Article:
Purchase this article with an account.
Michael Falconbridge, Adam Ware, Donald I. A. MacLeod; Imperceptibly rapid contrast modulations processed in cortex: Evidence from psychophysics. Journal of Vision 2010;10(8):21. doi: 10.1167/10.8.21.
Download citation file:
© ARVO (1962-2015); The Authors (2016-present)
Rapid fluctuations in contrast are common in our modern visual environment. They arise, for example, in a room lit by a fluorescent light, when viewing a CRT computer monitor and when watching a movie in a cinema. As we are unconscious of the rapid changes, it has been assumed that they do not affect the operation of our visual systems. By periodically reversing the contrast of a fixed pattern at a rapid rate we render the pattern itself, as well as the modulations, invisible to observers. We show that exposure to these rapidly contrast-modulated patterns alters the way subsequent stationary patterns are processed; patterns similar to the contrast-modulated pattern require more contrast to be detected than dissimilar patterns. We present evidence that the changes are cortically mediated. Taken together, our findings suggest that cortical stages of the visual system respond to the individual frames of a contrast-reversed sequence, even at rates as high as 160 frames per second.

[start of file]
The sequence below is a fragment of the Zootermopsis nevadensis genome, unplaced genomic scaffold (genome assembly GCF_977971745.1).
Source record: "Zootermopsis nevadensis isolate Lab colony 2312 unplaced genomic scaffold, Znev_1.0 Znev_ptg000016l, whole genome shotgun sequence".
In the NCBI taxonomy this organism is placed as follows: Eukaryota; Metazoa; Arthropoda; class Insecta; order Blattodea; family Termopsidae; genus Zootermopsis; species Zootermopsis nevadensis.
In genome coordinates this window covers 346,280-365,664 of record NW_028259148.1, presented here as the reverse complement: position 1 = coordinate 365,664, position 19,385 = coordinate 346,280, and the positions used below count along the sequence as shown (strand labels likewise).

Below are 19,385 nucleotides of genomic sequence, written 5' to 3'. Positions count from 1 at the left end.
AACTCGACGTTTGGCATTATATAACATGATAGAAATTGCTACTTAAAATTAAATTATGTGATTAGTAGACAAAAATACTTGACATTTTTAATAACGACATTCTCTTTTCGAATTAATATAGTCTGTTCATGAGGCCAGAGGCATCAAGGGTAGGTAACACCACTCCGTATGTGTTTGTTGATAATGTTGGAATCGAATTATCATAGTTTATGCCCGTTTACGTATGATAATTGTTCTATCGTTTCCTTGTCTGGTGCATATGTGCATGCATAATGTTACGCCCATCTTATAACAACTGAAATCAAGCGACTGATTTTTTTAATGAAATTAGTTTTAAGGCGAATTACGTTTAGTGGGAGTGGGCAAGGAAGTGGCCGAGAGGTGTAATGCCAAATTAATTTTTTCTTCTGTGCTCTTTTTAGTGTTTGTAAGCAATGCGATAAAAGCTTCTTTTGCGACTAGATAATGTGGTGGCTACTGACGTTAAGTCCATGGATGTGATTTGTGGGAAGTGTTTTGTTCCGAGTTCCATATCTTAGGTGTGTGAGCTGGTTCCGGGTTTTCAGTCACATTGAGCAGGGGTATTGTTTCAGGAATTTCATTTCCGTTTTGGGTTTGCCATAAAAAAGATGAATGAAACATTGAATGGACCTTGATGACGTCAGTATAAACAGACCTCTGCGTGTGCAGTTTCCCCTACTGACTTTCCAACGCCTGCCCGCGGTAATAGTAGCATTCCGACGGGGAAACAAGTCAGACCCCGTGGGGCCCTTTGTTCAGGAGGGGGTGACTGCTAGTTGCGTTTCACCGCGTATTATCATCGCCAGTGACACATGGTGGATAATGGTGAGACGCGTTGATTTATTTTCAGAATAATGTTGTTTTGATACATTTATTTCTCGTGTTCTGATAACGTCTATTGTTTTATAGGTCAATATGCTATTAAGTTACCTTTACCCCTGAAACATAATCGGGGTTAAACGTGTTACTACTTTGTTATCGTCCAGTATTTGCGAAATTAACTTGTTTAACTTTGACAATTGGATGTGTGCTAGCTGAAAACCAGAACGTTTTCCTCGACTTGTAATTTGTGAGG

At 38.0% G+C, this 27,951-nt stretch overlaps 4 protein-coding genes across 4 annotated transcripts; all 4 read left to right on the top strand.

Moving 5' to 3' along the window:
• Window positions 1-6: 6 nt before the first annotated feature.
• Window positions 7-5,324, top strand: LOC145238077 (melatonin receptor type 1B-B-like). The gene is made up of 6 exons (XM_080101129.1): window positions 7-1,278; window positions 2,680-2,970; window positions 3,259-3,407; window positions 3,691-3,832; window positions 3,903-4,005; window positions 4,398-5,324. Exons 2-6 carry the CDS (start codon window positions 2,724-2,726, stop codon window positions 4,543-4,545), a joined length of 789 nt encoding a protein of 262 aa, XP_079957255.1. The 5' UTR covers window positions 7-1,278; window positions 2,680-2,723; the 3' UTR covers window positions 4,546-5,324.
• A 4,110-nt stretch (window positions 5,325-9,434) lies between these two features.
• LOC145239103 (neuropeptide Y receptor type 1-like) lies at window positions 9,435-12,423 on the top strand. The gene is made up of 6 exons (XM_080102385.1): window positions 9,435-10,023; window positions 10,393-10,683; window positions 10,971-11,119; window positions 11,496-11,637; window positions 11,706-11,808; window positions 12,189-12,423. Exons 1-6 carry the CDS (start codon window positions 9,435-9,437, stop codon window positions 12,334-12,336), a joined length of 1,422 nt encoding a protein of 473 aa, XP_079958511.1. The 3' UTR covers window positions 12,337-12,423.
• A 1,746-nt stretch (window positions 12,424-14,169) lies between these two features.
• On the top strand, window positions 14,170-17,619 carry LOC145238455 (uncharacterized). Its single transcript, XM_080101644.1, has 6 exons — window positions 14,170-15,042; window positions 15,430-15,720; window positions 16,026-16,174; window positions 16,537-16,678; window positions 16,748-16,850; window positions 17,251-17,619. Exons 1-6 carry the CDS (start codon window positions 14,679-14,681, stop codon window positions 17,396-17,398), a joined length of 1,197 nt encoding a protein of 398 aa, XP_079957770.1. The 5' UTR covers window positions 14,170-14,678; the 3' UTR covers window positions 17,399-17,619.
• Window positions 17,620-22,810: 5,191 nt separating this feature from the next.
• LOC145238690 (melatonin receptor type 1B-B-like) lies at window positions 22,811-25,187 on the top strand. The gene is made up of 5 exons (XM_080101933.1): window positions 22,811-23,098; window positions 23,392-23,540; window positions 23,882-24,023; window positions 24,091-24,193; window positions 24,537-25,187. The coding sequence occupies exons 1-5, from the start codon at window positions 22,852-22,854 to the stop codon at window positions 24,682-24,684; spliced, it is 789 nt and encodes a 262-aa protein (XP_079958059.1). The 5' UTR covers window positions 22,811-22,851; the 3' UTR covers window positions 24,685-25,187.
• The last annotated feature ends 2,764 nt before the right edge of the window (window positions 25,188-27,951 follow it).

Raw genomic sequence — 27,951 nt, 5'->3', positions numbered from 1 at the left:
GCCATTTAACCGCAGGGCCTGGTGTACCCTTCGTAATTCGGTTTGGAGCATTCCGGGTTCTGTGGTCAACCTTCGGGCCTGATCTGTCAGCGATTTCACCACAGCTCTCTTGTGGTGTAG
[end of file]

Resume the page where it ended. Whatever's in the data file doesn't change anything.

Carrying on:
This PDF is available to Subscribers Only